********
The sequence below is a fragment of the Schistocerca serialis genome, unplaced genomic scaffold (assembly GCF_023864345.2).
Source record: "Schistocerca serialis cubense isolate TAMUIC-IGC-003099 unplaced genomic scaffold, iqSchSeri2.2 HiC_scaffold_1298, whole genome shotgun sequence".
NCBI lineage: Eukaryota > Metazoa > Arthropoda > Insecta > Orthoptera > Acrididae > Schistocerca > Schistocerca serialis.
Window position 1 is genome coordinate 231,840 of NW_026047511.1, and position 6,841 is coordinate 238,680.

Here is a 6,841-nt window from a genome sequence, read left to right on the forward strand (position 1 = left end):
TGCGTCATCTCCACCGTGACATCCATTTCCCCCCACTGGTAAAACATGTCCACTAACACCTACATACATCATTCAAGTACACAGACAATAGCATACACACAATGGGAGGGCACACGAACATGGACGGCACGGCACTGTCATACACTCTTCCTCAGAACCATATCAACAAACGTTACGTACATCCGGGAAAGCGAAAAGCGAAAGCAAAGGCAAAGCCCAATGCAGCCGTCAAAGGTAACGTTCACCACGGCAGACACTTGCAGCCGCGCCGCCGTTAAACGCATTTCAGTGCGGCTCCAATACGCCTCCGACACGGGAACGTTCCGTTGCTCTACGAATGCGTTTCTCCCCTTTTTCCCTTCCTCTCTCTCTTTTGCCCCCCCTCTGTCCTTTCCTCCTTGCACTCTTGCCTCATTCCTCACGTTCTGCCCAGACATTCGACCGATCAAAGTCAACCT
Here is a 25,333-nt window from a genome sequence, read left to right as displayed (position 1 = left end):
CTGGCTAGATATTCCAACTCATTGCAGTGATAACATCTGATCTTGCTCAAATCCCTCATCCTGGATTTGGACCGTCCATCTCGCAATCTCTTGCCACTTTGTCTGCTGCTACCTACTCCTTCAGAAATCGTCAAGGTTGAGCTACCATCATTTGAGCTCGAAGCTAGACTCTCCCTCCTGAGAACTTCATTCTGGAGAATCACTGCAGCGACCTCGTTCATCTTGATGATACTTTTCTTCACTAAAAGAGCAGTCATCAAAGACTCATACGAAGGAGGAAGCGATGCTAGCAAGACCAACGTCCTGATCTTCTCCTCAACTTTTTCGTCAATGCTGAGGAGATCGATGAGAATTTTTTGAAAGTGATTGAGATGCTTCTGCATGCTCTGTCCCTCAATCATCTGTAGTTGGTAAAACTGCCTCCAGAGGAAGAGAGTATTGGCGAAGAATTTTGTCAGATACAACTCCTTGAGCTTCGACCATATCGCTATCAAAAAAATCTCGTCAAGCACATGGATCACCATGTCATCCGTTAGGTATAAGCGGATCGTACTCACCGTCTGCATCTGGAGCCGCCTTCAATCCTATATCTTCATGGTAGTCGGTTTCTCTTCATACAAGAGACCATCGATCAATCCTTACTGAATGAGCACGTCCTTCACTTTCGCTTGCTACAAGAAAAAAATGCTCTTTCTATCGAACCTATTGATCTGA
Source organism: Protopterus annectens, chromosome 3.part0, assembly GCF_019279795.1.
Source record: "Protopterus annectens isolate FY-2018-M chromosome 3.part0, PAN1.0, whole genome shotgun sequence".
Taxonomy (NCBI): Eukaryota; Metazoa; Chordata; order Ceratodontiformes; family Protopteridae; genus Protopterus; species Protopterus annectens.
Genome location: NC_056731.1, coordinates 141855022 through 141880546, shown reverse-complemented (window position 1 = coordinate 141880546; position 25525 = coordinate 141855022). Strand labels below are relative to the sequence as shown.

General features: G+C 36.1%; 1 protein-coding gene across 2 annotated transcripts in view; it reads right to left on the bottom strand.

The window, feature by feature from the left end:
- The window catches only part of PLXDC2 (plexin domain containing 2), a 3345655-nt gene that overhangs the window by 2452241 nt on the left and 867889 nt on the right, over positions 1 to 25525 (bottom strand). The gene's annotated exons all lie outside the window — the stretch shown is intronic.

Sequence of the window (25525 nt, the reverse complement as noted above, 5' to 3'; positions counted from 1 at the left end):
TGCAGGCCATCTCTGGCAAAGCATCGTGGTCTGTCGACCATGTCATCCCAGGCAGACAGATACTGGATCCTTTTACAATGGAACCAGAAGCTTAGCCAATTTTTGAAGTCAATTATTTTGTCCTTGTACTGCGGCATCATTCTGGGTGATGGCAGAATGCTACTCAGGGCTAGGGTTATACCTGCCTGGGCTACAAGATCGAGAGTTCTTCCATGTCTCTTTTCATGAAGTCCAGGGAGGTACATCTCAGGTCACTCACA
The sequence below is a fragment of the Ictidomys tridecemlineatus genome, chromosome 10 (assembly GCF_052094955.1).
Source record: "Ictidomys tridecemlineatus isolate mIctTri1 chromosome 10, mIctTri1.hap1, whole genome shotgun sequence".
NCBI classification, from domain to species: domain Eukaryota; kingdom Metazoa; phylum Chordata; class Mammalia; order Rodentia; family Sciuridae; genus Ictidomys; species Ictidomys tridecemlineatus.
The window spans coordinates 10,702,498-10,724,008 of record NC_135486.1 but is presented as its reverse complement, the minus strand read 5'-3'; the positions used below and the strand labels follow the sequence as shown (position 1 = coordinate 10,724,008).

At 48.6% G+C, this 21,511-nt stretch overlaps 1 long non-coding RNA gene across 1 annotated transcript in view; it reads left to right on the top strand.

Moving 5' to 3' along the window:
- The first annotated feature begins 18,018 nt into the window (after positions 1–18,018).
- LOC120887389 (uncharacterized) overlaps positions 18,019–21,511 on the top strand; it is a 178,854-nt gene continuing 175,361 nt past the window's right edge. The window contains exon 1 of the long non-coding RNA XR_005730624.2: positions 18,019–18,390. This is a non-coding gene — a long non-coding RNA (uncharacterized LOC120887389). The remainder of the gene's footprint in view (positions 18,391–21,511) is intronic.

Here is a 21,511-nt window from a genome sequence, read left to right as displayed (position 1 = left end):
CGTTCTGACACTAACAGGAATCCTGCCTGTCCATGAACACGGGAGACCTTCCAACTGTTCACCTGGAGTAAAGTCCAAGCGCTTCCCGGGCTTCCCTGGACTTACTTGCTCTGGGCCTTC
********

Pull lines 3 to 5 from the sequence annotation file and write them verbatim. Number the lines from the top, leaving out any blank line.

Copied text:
NCBI lineage: Eukaryota > Metazoa > Arthropoda > Insecta > Orthoptera > Acrididae > Schistocerca > Schistocerca serialis.
Window position 1 is genome coordinate 231,840 of NW_026047511.1, and position 6,841 is coordinate 238,680.

Here is a 6,841-nt window from a genome sequence, read left to right on the forward strand (position 1 = left end):